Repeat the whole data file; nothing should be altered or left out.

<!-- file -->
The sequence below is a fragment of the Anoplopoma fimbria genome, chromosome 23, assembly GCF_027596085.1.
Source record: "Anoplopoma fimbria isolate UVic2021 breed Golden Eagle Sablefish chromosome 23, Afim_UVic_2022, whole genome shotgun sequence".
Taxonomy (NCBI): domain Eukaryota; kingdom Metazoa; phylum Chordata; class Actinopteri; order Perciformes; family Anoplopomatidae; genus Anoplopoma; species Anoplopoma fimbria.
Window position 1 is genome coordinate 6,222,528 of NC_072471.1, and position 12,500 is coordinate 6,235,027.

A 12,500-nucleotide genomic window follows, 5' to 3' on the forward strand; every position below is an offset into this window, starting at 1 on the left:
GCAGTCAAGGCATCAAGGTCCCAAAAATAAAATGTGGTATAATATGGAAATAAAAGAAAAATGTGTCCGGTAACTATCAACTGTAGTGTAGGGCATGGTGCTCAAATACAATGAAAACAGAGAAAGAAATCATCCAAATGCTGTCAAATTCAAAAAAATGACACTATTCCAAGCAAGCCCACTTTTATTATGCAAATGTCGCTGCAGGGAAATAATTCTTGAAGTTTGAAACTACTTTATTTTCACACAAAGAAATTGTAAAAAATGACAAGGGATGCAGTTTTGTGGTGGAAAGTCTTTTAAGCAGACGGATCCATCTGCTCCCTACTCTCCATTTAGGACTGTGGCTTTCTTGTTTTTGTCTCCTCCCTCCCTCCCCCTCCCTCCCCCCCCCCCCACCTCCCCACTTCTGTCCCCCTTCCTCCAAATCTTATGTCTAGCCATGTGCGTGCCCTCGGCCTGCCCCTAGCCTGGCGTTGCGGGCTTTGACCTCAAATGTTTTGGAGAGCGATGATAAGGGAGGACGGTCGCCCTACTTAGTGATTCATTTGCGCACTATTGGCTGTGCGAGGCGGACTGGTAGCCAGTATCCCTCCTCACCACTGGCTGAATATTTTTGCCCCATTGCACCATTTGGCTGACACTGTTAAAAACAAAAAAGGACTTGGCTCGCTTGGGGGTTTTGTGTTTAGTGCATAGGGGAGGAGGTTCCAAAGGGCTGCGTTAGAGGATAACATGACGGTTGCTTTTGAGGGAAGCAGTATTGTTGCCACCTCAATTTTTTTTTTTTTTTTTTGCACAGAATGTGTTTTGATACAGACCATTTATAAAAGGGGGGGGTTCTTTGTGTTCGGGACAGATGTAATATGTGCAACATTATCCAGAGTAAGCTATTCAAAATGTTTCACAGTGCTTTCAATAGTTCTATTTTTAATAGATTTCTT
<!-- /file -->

The sequence below is a fragment of the Anoplopoma fimbria genome, chromosome 23, assembly GCF_027596085.1.
Source record: "Anoplopoma fimbria isolate UVic2021 breed Golden Eagle Sablefish chromosome 23, Afim_UVic_2022, whole genome shotgun sequence".
Taxonomy (NCBI): domain Eukaryota; kingdom Metazoa; phylum Chordata; class Actinopteri; order Perciformes; family Anoplopomatidae; genus Anoplopoma; species Anoplopoma fimbria.
Window position 1 is genome coordinate 6,222,528 of NC_072471.1, and position 12,500 is coordinate 6,235,027.

A 12,500-nucleotide genomic window follows, 5' to 3' on the forward strand; every position below is an offset into this window, starting at 1 on the left:
GCAGTCAAGGCATCAAGGTCCCAAAAATAAAATGTGGTATAATATGGAAATAAAAGAAAAATGTGTCCGGTAACTATCAACTGTAGTGTAGGGCATGGTGCTCAAATACAATGAAAACAGAGAAAGAAATCATCCAAATGCTGTCAAATTCAAAAAAATGACACTATTCCAAGCAAGCCCACTTTTATTATGCAAATGTCGCTGCAGGGAAATAATTCTTGAAGTTTGAAACTACTTTATTTTCACACAAAGAAATTGTAAAAAATGACAAGGGATGCAGTTTTGTGGTGGAAAGTCTTTTAAGCAGACGGATCCATCTGCTCCCTACTCTCCATTTAGGACTGTGGCTTTCTTGTTTTTGTCTCCTCCCTCCCTCCCCCTCCCTCCCCCCCCCCCCACCTCCCCACTTCTGTCCCCCTTCCTCCAAATCTTATGTCTAGCCATGTGCGTGCCCTCGGCCTGCCCCTAGCCTGGCGTTGCGGGCTTTGACCTCAAATGTTTTGGAGAGCGATGATAAGGGAGGACGGTCGCCCTACTTAGTGATTCATTTGCGCACTATTGGCTGTGCGAGGCGGACTGGTAGCCAGTATCCCTCCTCACCACTGGCTGAATATTTTTGCCCCATTGCACCATTTGGCTGACACTGTTAAAAACAAAAAAGGACTTGGCTCGCTTGGGGGTTTTGTGTTTAGTGCATAGGGGAGGAGGTTCCAAAGGGCTGCGTTAGAGGATAACATGACGGTTGCTTTTGAGGGAAGCAGTATTGTTGCCACCTCAATTTTTTTTTTTTTTTTTTGCACAGAATGTGTTTTGATACAGACCATTTATAAAAGGGGGGGGTTCTTTGTGTTCGGGACAGATGTAATATGTGCAACATTATCCAGAGTAAGCTATTCAAAATGTTTCACAGTGCTTTCAATAGTTCTATTTTTAATAGATTTCTT